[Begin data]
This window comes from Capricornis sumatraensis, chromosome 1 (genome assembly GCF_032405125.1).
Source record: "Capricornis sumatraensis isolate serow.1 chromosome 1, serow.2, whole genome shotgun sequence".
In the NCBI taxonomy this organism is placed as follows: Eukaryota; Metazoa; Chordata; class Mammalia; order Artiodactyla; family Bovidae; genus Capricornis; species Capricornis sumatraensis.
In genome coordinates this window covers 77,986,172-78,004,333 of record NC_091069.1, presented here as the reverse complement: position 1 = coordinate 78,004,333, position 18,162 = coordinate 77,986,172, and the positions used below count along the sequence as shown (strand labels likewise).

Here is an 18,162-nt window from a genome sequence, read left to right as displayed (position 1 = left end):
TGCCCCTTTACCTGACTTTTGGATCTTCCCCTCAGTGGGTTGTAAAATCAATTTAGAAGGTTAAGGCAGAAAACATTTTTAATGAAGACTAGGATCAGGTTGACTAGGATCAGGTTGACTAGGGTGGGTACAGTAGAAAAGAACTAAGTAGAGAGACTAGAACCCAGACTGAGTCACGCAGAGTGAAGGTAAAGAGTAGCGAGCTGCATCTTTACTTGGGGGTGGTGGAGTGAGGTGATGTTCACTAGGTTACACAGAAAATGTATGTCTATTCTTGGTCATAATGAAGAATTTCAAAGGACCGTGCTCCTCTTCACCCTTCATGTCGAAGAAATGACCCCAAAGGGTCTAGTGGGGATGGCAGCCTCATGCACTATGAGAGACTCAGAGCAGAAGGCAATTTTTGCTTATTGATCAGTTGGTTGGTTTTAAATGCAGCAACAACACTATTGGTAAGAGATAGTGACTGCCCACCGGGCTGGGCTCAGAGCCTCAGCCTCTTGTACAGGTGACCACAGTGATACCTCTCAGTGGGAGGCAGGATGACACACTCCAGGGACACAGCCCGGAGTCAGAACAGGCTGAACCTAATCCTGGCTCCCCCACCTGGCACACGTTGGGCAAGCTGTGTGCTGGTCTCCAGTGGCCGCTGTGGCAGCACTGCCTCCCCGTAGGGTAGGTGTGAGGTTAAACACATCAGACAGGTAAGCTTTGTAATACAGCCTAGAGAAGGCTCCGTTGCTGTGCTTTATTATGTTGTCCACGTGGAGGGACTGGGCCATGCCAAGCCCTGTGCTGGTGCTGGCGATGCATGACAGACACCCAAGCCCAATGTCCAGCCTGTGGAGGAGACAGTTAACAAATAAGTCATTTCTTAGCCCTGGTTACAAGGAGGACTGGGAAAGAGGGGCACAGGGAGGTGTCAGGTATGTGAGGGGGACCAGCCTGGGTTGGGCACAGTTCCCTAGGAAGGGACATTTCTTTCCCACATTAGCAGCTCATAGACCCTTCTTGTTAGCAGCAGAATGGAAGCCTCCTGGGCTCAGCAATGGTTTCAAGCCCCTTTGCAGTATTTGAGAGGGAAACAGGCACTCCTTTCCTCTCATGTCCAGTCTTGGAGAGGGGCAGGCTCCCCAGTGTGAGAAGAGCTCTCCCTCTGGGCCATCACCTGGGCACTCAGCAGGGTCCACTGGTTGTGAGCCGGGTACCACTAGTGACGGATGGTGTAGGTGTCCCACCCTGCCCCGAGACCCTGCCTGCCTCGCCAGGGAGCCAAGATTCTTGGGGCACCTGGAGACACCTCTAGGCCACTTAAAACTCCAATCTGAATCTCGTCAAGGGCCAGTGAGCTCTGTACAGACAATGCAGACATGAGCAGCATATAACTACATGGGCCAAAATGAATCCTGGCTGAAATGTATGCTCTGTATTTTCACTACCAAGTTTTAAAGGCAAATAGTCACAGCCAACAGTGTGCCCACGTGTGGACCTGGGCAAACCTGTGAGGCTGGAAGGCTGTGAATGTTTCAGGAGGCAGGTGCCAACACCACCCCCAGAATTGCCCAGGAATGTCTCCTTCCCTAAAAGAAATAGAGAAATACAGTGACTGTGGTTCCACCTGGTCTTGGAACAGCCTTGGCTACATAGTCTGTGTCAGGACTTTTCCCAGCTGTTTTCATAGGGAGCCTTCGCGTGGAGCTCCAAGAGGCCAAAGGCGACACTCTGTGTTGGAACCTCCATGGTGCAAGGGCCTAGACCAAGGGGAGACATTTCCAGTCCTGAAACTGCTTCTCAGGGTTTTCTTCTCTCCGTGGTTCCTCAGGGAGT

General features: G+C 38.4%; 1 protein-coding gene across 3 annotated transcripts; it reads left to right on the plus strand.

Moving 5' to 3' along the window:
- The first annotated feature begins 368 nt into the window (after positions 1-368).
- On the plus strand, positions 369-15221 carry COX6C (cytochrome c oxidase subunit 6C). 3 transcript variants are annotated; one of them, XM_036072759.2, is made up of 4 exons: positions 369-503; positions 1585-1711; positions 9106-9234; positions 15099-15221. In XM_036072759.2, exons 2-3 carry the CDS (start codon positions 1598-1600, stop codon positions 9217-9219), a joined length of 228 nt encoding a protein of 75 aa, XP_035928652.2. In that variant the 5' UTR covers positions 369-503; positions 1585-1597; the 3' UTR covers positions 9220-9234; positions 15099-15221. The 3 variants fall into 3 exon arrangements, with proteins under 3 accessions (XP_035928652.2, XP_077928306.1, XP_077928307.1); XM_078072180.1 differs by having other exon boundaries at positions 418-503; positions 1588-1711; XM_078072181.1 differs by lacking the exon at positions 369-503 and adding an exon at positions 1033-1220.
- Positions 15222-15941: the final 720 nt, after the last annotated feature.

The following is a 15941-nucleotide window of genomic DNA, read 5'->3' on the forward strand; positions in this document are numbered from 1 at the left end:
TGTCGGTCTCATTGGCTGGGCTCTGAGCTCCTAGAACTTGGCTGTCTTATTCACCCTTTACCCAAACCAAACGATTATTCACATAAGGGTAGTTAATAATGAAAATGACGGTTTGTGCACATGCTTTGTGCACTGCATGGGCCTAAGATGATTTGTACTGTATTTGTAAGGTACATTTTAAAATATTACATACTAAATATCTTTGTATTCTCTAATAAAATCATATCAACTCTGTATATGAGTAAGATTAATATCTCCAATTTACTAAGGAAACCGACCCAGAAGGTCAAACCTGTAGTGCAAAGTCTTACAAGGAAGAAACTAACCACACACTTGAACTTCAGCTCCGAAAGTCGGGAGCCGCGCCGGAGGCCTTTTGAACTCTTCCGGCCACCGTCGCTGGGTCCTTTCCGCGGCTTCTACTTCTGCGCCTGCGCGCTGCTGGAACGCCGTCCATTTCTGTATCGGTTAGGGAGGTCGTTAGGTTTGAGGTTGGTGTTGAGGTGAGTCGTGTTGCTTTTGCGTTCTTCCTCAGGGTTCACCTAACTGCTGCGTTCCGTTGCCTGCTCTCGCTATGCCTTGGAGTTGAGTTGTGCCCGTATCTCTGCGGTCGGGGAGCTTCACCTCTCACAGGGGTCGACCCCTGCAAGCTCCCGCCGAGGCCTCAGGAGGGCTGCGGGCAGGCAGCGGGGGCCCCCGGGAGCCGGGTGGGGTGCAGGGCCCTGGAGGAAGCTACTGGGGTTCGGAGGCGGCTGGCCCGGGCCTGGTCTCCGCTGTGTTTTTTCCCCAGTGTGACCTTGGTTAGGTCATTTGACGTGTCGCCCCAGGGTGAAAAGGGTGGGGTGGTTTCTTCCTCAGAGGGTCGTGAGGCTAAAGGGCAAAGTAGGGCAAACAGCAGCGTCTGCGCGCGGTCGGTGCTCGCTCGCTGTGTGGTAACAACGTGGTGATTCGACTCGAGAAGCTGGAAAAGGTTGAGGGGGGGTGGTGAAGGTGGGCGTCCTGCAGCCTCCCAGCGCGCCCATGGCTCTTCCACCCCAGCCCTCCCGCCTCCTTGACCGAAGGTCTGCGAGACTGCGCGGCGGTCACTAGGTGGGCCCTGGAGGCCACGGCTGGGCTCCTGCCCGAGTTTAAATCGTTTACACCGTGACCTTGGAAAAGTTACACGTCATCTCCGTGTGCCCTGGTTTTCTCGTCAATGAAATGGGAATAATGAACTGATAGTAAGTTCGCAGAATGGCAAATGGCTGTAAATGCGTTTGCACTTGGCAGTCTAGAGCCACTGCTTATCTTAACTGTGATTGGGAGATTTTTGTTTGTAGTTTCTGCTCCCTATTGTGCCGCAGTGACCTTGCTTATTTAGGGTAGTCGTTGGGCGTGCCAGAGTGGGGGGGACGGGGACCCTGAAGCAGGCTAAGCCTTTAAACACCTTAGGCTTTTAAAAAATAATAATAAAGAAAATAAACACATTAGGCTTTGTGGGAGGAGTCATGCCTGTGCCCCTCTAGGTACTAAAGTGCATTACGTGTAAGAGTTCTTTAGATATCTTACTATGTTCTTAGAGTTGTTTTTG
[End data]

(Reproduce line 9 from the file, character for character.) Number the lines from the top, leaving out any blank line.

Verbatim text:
- The first annotated feature begins 368 nt into the window (after positions 1-368).